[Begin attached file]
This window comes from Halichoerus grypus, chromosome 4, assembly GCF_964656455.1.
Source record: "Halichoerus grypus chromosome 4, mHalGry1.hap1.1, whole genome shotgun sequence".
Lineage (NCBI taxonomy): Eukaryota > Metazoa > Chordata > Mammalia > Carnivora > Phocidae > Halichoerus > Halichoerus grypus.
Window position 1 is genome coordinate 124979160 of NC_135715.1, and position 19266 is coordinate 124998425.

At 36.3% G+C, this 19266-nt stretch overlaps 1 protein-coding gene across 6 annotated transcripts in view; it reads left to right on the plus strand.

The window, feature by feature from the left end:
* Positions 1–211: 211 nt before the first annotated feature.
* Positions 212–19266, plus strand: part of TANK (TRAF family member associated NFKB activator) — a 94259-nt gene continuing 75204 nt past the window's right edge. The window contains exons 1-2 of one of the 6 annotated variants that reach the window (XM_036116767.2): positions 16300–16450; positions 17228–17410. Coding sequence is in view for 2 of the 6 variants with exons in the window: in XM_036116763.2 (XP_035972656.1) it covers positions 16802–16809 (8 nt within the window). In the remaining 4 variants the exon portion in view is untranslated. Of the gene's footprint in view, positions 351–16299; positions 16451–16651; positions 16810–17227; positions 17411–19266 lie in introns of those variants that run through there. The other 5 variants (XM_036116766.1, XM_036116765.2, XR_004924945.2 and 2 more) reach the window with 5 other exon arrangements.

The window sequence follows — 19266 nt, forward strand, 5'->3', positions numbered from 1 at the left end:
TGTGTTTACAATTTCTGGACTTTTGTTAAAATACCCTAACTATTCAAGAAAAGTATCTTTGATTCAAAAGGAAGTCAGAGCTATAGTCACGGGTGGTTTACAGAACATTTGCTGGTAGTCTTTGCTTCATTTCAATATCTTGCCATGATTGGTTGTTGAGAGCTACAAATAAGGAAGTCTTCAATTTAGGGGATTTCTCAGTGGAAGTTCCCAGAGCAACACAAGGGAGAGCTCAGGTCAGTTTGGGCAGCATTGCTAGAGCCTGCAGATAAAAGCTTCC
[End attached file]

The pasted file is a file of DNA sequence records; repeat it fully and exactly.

This window comes from Halichoerus grypus, chromosome 4, assembly GCF_964656455.1.
Source record: "Halichoerus grypus chromosome 4, mHalGry1.hap1.1, whole genome shotgun sequence".
Lineage (NCBI taxonomy): Eukaryota > Metazoa > Chordata > Mammalia > Carnivora > Phocidae > Halichoerus > Halichoerus grypus.
Window position 1 is genome coordinate 124979160 of NC_135715.1, and position 19266 is coordinate 124998425.

At 36.3% G+C, this 19266-nt stretch overlaps 1 protein-coding gene across 6 annotated transcripts in view; it reads left to right on the plus strand.

The window, feature by feature from the left end:
* Positions 1–211: 211 nt before the first annotated feature.
* Positions 212–19266, plus strand: part of TANK (TRAF family member associated NFKB activator) — a 94259-nt gene continuing 75204 nt past the window's right edge. The window contains exons 1-2 of one of the 6 annotated variants that reach the window (XM_036116767.2): positions 16300–16450; positions 17228–17410. Coding sequence is in view for 2 of the 6 variants with exons in the window: in XM_036116763.2 (XP_035972656.1) it covers positions 16802–16809 (8 nt within the window). In the remaining 4 variants the exon portion in view is untranslated. Of the gene's footprint in view, positions 351–16299; positions 16451–16651; positions 16810–17227; positions 17411–19266 lie in introns of those variants that run through there. The other 5 variants (XM_036116766.1, XM_036116765.2, XR_004924945.2 and 2 more) reach the window with 5 other exon arrangements.

The window sequence follows — 19266 nt, forward strand, 5'->3', positions numbered from 1 at the left end:
TGTGTTTACAATTTCTGGACTTTTGTTAAAATACCCTAACTATTCAAGAAAAGTATCTTTGATTCAAAAGGAAGTCAGAGCTATAGTCACGGGTGGTTTACAGAACATTTGCTGGTAGTCTTTGCTTCATTTCAATATCTTGCCATGATTGGTTGTTGAGAGCTACAAATAAGGAAGTCTTCAATTTAGGGGATTTCTCAGTGGAAGTTCCCAGAGCAACACAAGGGAGAGCTCAGGTCAGTTTGGGCAGCATTGCTAGAGCCTGCAGATAAAAGCTTCC